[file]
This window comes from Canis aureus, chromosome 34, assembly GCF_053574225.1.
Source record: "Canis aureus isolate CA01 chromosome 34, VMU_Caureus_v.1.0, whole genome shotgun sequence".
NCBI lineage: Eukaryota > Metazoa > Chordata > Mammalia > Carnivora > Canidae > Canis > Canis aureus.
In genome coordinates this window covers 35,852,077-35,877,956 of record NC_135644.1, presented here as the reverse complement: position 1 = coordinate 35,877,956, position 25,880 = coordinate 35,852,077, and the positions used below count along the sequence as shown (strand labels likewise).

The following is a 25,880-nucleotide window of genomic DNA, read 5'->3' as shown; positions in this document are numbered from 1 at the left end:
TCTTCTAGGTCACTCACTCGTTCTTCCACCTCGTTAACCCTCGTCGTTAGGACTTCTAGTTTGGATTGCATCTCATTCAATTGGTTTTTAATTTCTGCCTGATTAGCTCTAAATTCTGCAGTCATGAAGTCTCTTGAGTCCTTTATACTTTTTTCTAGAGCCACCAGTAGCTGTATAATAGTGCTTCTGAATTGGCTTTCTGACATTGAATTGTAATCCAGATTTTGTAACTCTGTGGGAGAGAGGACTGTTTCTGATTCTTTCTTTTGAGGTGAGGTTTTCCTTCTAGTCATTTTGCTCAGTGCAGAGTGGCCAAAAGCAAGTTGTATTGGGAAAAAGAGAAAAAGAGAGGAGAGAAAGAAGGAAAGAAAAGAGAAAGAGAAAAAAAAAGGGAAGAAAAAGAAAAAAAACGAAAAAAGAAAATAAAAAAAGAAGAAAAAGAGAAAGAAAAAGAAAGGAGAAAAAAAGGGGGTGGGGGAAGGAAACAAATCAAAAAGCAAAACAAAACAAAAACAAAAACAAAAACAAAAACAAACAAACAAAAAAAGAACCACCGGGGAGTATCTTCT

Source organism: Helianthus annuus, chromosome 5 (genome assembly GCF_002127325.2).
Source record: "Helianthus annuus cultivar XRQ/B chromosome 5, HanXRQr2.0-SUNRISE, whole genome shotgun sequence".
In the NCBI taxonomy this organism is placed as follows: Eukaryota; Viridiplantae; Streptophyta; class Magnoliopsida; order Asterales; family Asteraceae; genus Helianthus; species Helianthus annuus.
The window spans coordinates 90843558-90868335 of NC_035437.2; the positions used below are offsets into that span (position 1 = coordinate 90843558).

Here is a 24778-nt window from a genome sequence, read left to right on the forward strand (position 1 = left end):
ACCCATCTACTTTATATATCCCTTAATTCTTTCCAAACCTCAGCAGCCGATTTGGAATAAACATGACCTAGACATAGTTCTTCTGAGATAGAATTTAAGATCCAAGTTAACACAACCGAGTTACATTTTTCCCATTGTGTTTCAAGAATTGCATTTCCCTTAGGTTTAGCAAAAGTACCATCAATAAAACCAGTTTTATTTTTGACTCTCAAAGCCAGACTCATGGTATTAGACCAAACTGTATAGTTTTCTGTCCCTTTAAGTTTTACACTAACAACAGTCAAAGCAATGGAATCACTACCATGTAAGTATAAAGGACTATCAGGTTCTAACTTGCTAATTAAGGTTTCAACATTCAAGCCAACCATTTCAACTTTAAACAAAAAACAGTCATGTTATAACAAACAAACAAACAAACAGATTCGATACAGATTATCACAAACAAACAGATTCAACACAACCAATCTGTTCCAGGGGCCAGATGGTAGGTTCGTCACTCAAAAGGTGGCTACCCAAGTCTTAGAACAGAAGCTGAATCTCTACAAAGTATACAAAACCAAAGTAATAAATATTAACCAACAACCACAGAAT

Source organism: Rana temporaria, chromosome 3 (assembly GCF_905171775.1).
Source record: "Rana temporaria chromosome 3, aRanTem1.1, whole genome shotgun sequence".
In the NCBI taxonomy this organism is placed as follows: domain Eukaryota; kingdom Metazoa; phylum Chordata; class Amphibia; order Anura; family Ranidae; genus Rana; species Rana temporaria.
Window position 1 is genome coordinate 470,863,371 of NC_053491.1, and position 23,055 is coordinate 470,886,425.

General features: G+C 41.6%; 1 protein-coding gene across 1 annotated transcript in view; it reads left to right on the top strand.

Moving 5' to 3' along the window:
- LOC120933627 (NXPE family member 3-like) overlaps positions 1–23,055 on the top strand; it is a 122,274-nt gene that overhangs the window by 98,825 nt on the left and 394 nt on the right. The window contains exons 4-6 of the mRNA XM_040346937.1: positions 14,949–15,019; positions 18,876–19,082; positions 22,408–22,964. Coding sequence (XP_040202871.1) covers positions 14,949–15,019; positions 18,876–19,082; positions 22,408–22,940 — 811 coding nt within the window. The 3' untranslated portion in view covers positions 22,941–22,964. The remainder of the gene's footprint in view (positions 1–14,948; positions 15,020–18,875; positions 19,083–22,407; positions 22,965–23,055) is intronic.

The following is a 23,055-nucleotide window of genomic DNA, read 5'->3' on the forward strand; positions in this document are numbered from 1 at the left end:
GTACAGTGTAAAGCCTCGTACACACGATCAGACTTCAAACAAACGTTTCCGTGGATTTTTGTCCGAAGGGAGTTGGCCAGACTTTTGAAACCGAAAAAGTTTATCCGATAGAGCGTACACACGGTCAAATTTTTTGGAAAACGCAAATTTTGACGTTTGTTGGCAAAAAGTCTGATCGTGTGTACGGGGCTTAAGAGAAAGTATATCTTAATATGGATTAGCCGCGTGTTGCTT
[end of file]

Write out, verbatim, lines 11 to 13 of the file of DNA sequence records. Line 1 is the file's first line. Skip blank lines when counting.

Here is a 24778-nt window from a genome sequence, read left to right on the forward strand (position 1 = left end):
ACCCATCTACTTTATATATCCCTTAATTCTTTCCAAACCTCAGCAGCCGATTTGGAATAAACATGACCTAGACATAGTTCTTCTGAGATAGAATTTAAGATCCAAGTTAACACAACCGAGTTACATTTTTCCCATTGTGTTTCAAGAATTGCATTTCCCTTAGGTTTAGCAAAAGTACCATCAATAAAACCAGTTTTATTTTTGACTCTCAAAGCCAGACTCATGGTATTAGACCAAACTGTATAGTTTTCTGTCCCTTTAAGTTTTACACTAACAACAGTCAAAGCAATGGAATCACTACCATGTAAGTATAAAGGACTATCAGGTTCTAACTTGCTAATTAAGGTTTCAACATTCAAGCCAACCATTTCAACTTTAAACAAAAAACAGTCATGTTATAACAAACAAACAAACAAACAGATTCGATACAGATTATCACAAACAAACAGATTCAACACAACCAATCTGTTCCAGGGGCCAGATGGTAGGTTCGTCACTCAAAAGGTGGCTACCCAAGTCTTAGAACAGAAGCTGAATCTCTACAAAGTATACAAAACCAAAGTAATAAATATTAACCAACAACCACAGAAT

Source organism: Rana temporaria, chromosome 3 (assembly GCF_905171775.1).